Muscat: The upcoming municipal elections would be closer to ordinary citizens compared to Shura, believes a young candidate from Muttrah district in Muscat.
Interior Minister Sayyid Hamoud Bin Faisal Al Busaidi said that voting for the elections in all wilayats of the Sultanate will be held from 7am to 7pm.
In a statement to Oman News Agency (ONA), he said that the voting in the Sultanate’s embassies in the GCC countries and the Sultanate’s Trade Office in Dubai, in addition to the Election Centres will be on December 15 from 8am to 6pm.
About 1,636 candidates, including 49 women, are contesting the elections slated for December 22 for a total of 192 seats in 11 municipal councils across the country.
“These elections are important for us as well the country as a whole,” Numan Al Rawahi, one of the 29 candidates for four seats in Muttrah, told Gulf News.
“With core issues being local, I think successful municipal council candidates will be more effective in their role,” the young private sector employee enthused.
In his opinion more focus during these elections would be on issues that impact people in general.
Al Rawahi, who campaigns for the local problems, including traffic snarls and need for better road network in old areas of Muscat, is using social media to reach out to about 16,000 voters in Muttrah, which includes the oldest parts of Muscat as well as the recently developed modern dwellings in Qurum area.
He also predicted larger participation compared to the past two Shura elections that set the precedent of public voting in the country.
However, he confessed that not everyone is interested in the elections. “We are finding it hard to explain to people that municipal councils are totally different from Shura,” he said, adding that some people still think that municipal councils would be like Shura.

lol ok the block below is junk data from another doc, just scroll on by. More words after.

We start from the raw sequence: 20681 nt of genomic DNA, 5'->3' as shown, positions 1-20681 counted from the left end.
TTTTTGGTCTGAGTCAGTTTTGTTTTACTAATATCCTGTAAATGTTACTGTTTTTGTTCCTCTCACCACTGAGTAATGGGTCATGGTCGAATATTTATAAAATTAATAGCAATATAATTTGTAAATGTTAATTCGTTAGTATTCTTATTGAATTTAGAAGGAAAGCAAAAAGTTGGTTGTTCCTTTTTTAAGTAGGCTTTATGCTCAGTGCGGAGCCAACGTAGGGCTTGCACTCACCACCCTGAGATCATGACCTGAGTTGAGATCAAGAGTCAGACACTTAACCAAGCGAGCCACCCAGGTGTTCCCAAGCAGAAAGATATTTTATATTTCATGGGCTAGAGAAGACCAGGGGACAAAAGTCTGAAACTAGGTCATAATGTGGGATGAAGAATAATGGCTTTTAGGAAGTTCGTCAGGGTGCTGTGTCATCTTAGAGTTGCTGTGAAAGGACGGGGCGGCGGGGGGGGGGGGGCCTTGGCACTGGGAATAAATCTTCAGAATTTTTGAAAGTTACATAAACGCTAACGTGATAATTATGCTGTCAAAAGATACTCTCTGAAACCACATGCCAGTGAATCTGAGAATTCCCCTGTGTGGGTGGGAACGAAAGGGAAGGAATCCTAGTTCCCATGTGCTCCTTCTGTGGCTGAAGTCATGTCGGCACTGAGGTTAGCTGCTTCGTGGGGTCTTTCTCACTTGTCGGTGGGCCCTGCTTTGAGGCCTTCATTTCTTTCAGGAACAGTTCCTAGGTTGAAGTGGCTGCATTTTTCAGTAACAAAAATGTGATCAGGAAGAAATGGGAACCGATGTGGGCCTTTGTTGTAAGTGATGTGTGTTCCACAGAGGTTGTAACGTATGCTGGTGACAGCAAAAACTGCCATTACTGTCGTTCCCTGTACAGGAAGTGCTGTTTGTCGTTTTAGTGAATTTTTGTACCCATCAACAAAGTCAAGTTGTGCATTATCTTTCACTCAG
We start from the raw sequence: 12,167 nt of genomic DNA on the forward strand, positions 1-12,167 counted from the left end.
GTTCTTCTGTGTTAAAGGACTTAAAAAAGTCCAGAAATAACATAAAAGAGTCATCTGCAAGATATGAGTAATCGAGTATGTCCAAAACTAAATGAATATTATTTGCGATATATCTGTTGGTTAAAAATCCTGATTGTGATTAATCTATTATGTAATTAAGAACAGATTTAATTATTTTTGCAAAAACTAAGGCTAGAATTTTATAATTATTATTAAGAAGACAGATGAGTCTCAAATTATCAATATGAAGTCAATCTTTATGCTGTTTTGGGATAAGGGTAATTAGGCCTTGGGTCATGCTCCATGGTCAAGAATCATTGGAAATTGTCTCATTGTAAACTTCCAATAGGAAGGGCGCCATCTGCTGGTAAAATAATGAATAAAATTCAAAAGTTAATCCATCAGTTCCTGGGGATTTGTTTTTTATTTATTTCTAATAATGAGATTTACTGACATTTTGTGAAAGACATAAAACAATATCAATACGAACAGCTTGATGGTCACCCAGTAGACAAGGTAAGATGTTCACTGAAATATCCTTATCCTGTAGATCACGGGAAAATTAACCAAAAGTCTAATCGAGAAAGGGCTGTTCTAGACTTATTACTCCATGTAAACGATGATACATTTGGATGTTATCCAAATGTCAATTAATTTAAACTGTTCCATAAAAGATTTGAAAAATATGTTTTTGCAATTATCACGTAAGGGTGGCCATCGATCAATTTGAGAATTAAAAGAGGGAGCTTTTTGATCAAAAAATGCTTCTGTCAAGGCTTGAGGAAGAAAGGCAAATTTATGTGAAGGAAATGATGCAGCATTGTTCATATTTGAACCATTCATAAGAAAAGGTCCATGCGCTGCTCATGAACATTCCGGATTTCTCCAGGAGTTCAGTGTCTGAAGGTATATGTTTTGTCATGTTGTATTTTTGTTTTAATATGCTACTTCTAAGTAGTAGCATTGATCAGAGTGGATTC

The general perception in the country is that Shura has no constructive role to play and has no powers to take any decisions. Some Omanis don’t see any point in taking part in the election process in the country.
Al Rawahi hopes that the social media campaign as well as posters and leaflets would spread better awareness ahead of the elections.
He agreed that the tribal factor will play a role in people choosing their candidates to the 11 councils.
On expenses, he said it depends on how a candidate carries out his or her campaign. “Putting up large posters at streets could raise elections budget while some may keep it within reach by using leaflets and handbills,” he said.
“Municipal council elections will be another step in the direction of establishing real democratic action in the country,” believes journalist Aziza Al Habsi, who has twice contested Shura elections in the past.
She pointed out these election process seeks to form the principle of partnership between government and citizens.
Aziza also pointed out that the elected municipal councils in other regions, outside Muscat, would get a chance to ask for a major share in the development process.
Like Al Rawahi, the feisty journalist also fears poor voters’ turn out in the municipal council elections.
She hopes that the elected municipal councils would carry citizens’ voice and compensate for whatever disappointment people have from Shura.
- 546,428 voters are eligible to vote after completion of the registration process.
- 11 Councils will have a total of 192 members
- 1,636 candidates, including 49 women, are contesting the elections.
- An automated system would be used for the entire election process